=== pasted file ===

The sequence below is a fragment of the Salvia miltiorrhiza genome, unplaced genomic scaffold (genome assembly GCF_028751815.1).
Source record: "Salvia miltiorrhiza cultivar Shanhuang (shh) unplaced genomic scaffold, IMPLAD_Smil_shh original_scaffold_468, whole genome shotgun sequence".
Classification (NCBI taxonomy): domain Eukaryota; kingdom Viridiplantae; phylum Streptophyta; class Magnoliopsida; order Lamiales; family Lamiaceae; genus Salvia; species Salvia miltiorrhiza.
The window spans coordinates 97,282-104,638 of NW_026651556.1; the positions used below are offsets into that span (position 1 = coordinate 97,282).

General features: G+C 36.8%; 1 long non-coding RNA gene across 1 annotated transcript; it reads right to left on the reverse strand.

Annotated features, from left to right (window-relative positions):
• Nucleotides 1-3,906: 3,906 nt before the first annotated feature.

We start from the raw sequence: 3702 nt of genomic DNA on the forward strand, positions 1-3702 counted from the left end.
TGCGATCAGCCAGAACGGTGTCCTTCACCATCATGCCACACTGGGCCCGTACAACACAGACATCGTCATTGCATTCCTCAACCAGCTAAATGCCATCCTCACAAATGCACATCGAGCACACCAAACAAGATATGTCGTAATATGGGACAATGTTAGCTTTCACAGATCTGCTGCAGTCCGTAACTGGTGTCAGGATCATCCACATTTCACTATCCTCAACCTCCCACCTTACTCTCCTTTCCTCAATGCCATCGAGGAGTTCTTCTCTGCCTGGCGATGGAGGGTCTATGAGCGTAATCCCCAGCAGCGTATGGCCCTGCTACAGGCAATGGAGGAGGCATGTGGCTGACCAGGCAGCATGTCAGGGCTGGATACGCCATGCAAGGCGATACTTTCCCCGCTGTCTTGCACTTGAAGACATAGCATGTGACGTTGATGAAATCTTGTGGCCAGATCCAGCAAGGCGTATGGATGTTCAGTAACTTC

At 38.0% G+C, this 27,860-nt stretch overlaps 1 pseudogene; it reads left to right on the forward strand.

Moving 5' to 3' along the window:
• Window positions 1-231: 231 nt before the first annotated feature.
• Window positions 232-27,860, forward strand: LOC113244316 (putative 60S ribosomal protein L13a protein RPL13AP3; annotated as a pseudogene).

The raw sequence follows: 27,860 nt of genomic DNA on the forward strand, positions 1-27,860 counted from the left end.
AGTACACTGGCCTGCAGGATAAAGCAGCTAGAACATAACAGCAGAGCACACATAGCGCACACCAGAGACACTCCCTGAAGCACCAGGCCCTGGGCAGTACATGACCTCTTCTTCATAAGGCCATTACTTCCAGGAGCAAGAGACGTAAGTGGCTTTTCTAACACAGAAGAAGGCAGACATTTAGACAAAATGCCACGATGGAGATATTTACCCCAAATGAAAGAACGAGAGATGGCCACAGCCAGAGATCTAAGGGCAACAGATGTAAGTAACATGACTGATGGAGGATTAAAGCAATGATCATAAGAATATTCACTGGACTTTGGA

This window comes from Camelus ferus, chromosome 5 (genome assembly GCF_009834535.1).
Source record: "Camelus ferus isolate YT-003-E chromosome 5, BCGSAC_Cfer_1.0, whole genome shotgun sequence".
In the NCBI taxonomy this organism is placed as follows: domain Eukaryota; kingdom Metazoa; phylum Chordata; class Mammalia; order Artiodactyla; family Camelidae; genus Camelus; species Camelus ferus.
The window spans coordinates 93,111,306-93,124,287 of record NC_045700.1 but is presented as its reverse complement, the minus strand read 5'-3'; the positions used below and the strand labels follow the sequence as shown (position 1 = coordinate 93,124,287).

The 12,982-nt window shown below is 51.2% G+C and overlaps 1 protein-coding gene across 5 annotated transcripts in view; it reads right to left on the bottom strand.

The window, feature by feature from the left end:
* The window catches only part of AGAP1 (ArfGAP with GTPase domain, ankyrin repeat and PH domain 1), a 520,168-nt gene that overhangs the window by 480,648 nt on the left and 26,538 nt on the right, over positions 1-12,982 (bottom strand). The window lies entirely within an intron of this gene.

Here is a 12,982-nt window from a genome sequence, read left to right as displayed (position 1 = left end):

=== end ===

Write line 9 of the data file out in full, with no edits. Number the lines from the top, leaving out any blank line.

TGCGATCAGCCAGAACGGTGTCCTTCACCATCATGCCACACTGGGCCCGTACAACACAGACATCGTCATTGCATTCCTCAACCAGCTAAATGCCATCCTCACAAATGCACATCGAGCACACCAAACAAGATATGTCGTAATATGGGACAATGTTAGCTTTCACAGATCTGCTGCAGTCCGTAACTGGTGTCAGGATCATCCACATTTCACTATCCTCAACCTCCCACCTTACTCTCCTTTCCTCAATGCCATCGAGGAGTTCTTCTCTGCCTGGCGATGGAGGGTCTATGAGCGTAATCCCCAGCAGCGTATGGCCCTGCTACAGGCAATGGAGGAGGCATGTGGCTGACCAGGCAGCATGTCAGGGCTGGATACGCCATGCAAGGCGATACTTTCCCCGCTGTCTTGCACTTGAAGACATAGCATGTGACGTTGATGAAATCTTGTGGCCAGATCCAGCAAGGCGTATGGATGTTCAGTAACTTC